Since Buckles-Smith is such a seasoned EDI veteran, we were particularly interested in soliciting Stanger's and Ott's advice for IMARK members who are relatively new to EDI or are considering putting it into operation.

"You need to perform internal data scrubbing in advance of implementing the technology," Stanger says. "EDI is dependent on matching UPC numbers, so make sure your data is current, and don't forget to delete obsolete records."

Stanger also recommends that users sign up for IDX2, and Ott explains why. "It gives you substantial savings compared with traditional VANs," he says. "A typical VAN will charge you something like 10 to 20 cents per kilo-character. They also charge you per mailbox and per interconnect."

"Because of those savings, IDX has played a significant role in our decisions to add transaction sets," Stanger notes. "Before it was in place, we were reluctant to do so because the cost was prohibitive. But IDX has made it relatively inexpensive for us to expand our use of EDI."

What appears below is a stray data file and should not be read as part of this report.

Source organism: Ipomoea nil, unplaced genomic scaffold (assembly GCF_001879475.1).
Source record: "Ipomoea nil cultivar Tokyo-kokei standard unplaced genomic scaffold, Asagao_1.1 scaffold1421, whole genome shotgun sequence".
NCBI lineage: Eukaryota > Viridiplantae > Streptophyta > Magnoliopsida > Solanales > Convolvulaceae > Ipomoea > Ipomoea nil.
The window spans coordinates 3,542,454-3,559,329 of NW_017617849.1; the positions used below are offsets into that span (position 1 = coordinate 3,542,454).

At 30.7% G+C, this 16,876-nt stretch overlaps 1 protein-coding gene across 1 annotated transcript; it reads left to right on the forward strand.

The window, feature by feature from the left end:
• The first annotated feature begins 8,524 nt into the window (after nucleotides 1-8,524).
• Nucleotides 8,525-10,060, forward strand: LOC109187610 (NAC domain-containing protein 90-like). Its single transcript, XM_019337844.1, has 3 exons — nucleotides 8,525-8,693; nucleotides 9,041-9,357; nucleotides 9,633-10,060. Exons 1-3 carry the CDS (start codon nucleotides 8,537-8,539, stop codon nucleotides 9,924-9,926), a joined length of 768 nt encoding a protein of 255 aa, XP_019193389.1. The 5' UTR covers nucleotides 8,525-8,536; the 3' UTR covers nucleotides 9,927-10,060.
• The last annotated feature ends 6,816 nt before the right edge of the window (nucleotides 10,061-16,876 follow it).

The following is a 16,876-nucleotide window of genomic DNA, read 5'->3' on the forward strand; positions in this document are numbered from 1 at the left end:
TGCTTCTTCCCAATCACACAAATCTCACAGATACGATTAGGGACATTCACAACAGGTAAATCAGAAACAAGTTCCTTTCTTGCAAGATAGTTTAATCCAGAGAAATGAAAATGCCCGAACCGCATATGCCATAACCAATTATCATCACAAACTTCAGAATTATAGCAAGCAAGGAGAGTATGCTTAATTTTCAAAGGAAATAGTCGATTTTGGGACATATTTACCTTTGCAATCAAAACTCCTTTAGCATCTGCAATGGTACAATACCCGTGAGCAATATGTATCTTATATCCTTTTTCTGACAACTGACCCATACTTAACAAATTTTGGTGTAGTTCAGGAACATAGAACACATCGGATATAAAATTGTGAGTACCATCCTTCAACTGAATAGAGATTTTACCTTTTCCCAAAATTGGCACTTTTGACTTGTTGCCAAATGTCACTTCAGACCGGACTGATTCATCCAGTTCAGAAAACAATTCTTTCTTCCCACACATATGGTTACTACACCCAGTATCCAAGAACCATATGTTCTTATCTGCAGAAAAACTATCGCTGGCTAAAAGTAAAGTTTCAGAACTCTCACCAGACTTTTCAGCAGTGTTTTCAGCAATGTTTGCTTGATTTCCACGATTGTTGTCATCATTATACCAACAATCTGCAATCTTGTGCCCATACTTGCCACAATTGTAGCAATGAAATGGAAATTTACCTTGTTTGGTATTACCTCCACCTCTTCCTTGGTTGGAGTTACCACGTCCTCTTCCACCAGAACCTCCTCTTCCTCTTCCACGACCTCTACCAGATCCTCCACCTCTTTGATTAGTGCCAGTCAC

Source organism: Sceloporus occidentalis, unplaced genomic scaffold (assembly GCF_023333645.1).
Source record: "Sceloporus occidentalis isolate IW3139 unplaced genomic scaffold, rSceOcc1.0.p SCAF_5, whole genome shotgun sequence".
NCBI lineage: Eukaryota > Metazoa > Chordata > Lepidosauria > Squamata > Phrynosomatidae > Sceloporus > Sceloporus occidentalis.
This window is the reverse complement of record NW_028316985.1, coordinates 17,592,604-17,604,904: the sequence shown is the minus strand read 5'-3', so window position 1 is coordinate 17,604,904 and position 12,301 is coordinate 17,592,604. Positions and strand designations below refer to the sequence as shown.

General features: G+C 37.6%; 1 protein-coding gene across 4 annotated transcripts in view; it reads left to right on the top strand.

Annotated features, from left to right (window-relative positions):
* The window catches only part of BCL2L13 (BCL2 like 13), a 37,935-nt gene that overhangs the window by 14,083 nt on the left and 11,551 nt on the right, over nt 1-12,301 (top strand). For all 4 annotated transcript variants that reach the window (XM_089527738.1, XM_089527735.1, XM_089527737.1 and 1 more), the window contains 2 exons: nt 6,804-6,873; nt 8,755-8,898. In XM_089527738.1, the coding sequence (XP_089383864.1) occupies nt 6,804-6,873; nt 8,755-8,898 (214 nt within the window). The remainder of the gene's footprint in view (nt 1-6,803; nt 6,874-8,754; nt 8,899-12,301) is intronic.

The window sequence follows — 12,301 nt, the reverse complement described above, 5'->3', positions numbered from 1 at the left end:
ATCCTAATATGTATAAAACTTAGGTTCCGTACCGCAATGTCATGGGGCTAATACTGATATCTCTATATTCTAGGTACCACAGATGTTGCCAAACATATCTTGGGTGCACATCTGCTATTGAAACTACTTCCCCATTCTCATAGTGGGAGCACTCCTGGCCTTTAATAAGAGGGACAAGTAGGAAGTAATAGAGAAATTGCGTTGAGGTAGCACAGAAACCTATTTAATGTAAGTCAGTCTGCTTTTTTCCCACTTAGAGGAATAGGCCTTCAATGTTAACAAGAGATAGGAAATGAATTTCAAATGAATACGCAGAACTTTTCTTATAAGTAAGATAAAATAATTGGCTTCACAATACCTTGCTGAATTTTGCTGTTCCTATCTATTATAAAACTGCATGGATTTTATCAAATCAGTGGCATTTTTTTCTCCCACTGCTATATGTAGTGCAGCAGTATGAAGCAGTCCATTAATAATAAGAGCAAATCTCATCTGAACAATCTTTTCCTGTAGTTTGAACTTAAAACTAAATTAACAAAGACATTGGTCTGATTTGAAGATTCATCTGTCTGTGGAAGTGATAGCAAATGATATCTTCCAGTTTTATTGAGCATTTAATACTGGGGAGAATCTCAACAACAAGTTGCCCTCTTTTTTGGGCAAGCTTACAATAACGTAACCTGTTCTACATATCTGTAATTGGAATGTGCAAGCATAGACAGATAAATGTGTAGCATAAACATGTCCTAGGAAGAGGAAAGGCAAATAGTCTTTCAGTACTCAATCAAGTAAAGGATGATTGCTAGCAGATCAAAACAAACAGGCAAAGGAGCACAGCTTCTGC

"Another thing that helps you get the biggest bang for your buck is to start conducting transactions with your biggest vendors first," Ott says. "And, once you get familiar with a particular data-mapping standard-

Pan-Pro, for example leverage that across as many suppliers as you can. Doing that can save you a lot of headaches and money."

The human factor is also key to setting up and maximizing the technology's potential, Stanger believes. "Having a capable person like Dave always helps," he remarks.

When Buckles-Smith introduced EDI, "I was on staff as a programmer, so it fell into my lap by default," Ott says. He had no experience with EDI prior to that.

Stanger emphasizes that interaction with outside experts is also essential. "Get acquainted with the EDI champion at your software provider and, as appropriate, the champions at your suppliers. It helps to spend some time with these people getting everything mapped out and set up."

Both Stanger and Ott remark on the importance of developing a system to help determine whether or not to conduct EDI transactions with any given supplier.